Think You Know What You Want?

by Mark Datta

The customer is not king. Sounds like heresy, right? Perhaps put more accurately, the customer is not always king.

Two companies we have studied – Dropbox and Aardvark – espouse user-centric design as their guiding design philosophy. Essentially, products are designed around how users can, want and need to use a product – so no behaviour adjustments are required from the user to accommodate the product. It fits well with the lean start-up philosophy, using multiple rounds of iteration based on metric-driven assessments, and neatly embodies the ‘customer is king’ mantra.

But both companies deviate from this philosophy on at least one substantial aspect. Dropbox refuses to allow users to sync any folders which are outside of their local Dropbox folder. Aardvark refuses to maintain a searchable database of previous questions and answers. Neither would be particularly expensive or technologically challenging (from my outside-in impression).

Four possible explanations come to mind:

1.     ‘Democracy’: the wishes of one user group conflict with those of another group, and the loudest or most lucrative group wins
2.     ‘Protector’: customers don’t really know/say what they want, so the company protects them from themselves
3.     ‘Visionary’: founders can be very particular about the core of their product vision, and they’ll compromise on almost everything but this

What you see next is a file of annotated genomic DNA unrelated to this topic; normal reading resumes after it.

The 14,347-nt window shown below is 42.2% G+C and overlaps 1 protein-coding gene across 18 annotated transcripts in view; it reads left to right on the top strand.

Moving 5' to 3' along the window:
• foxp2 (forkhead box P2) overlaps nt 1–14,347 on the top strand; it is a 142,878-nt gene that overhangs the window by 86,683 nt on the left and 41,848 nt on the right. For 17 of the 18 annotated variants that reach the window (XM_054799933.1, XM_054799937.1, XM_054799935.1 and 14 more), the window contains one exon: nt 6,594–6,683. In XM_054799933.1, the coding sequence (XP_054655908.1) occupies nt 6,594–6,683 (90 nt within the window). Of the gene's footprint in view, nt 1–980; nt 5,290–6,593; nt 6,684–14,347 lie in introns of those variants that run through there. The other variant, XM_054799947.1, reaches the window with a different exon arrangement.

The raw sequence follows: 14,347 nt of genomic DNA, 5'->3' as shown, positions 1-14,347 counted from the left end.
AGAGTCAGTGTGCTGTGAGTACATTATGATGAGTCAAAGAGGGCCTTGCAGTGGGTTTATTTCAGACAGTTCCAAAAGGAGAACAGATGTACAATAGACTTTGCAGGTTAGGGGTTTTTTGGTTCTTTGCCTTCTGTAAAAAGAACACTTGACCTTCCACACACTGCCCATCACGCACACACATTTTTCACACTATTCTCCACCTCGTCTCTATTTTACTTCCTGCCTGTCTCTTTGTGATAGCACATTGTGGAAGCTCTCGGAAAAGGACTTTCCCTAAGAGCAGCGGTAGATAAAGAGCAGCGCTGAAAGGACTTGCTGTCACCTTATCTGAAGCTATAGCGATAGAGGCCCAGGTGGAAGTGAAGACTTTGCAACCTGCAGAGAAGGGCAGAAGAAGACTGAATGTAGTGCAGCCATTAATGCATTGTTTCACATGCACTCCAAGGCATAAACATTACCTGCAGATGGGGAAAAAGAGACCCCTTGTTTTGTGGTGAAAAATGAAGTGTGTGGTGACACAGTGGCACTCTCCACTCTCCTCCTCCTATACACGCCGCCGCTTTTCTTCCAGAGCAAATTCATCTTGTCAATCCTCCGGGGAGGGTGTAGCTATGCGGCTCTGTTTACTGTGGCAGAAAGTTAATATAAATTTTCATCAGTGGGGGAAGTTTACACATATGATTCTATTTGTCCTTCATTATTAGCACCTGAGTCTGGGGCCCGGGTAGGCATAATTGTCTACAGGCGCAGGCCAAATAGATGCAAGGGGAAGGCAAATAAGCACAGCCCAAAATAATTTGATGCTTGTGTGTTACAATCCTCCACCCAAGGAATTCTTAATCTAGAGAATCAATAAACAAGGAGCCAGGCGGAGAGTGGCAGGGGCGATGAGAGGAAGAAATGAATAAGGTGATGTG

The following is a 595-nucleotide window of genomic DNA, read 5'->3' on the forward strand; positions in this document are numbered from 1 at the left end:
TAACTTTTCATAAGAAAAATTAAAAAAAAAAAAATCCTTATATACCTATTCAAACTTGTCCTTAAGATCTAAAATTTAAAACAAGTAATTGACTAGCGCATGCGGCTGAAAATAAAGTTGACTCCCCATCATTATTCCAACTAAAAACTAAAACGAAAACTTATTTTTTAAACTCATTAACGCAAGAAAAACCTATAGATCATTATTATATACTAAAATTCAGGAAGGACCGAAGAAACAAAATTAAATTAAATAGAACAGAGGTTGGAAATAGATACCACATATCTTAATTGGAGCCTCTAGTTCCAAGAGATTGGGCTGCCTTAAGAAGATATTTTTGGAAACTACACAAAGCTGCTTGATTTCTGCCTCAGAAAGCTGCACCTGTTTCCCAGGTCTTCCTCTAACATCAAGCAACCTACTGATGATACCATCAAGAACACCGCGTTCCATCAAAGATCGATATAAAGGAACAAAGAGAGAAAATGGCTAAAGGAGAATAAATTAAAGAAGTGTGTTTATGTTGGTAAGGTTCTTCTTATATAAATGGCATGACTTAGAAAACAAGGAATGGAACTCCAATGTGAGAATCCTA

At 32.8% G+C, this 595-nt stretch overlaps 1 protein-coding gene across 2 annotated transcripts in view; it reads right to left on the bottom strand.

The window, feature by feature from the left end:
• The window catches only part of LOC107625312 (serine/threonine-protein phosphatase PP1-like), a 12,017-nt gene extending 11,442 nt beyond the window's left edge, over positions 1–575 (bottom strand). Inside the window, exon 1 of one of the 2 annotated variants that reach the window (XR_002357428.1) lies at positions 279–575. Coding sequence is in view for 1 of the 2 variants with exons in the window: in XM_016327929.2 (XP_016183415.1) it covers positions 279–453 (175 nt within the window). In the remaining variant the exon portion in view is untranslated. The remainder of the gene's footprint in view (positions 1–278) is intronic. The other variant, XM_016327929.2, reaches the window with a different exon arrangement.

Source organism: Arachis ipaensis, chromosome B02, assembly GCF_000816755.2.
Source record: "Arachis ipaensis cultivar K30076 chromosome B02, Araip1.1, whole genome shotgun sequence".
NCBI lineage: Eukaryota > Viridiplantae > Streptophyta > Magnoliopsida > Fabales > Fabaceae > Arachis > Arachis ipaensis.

4.     ‘Money’: when cash is at stake, customer wishes are sometimes trumped by the company’s need cash

We can disregard #1 and #4, because neither feature significantly affects other users, and neither feature would have a materially negative impact on profitability.

#2 seems more applicable to the Aardvark case, if we look at the second-order effects. Making the change may enhance the product in the near term, but it can fundamentally alter the product as it matures and grows. It would become a repository of knowledge – differently organised but similar to Wikipedia or Quora – rather than serving fresh, trusted knowledge to order. It could be argued that the former is a better model, but that is not what Aardvark is. Aardvark’s hypothesis is that customers want what it provides, so they protect that by forcing themselves to renounce the archive model and improve the quality and speed of fresh answers instead.

#3 seems more applicable to the Dropbox case. The vision is a simple product that just works. It should be impossible for users to screw up their computers, publish their credit card details in a public folder or lose track of their files. The feature could cause these problems in the hands of even an averagely savvy user. But, surely the feature could be hidden in an advanced section of the menu with a bold warning? That argument misses the point – perhaps a subtle one – that Dropbox is a location in itself. It’s not just an enhanced backup or file-sharing service. In the end, this comes down to ‘the vision thing’

We often don’t know what we want. So it’s either up to a ‘visionary’ to figure it out in advance for us – Steve Jobs and Vincent Van Gogh spring to mind. Or it’s up to a ‘protector’ to save us from ourselves – step forward Drew Houston of Dropbox, and the sage words of Eminem:

So be careful what you wish for
'Cause you just might get it
And if you get it then you just might not know
What to do wit' it, 'cause it might just
Come back on you ten-fold

Strategies which go against your customers’ desires are ineffective for most companies in most situations. But – like some benign dictatorships and arranged marriages – less choice can lead to a better outcome than we might expect.

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